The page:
3. Putting AI to the test
AI-based testing solutions will probably continue to be a leading trend in 2019 and 2020, for two main reasons: The first is that AI is EVERYWHERE, and the second is that it makes perfect sense for optimized automated testing.Test automation is one thing; smart, algorithm-based test automation is another. This is truly next-level testing, which takes into account the behavior of products and users and allows testers to keep their tests relevant without having to constantly fix them by themselves. Besides, challenges such as automated root-cause analysis are simply begging for higher, smarter powers to solve them, especially when coding with Selenium (for instance), which is a brilliant open-source environment. Still, it has quite a few frustrating limitations.AI-based tools will allow testers to not only automate simple tasks but to train the machines on how to identify flaky test patterns, in order to optimize them without forcing the testing engineers to continue adding bits of code to their commands, which are there to reduce false positive results.
4. Don’t stop ‘til you test enough’ – the continuous testing factory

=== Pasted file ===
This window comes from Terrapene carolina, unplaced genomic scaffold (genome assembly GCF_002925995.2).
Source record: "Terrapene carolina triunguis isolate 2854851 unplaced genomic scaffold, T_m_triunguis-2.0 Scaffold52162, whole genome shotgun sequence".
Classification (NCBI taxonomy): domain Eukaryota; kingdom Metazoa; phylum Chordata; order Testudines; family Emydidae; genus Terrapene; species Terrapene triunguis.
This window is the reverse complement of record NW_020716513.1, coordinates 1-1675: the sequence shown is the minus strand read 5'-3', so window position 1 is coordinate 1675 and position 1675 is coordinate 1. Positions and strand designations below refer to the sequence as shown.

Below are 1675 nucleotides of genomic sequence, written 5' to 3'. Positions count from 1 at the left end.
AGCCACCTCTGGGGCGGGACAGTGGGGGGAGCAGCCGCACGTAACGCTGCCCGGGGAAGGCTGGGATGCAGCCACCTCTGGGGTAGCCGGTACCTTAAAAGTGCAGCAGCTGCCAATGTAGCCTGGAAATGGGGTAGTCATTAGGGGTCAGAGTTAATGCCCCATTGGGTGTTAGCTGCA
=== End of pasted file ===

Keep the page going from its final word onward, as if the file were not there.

In the era of lean, mean testing machines, Agile and DevOps are joined by continuous testing as a way of improving results and minimizing risk, while accelerating the development process and shortening delivery times.Automated tests embedded into the development timeline allow for better risk assessment and reduction. They don’t replace manual testing, but they cover all bases and scrutinize every stage of the development process, taking into account both consumer behavior and company business goals.
Once again, we see a more comprehensive approach that embraces a lean process in order to view it from a wider angle. Think about it as a shift to a never-ending testing. There’s no ‘testing cycle’, but rather 24/7 testing, befitting of the 24/7 changes of the Agile world.
I, therefore, believe that future testers would have to project plan an efficient operation of constant testing. That means a lot more automation, a lot more support by advanced technologies, advanced infrastructure, network, hosting capacity, cloud resources and more.
Aligning with a product’s testing cycle, even A2Z, is completely different from running a 24/7 ‘testing factory’ and requires different skills. I predict that more and more companies will hunt for test-automation pros that know how to build such “factories”
5. The need for speed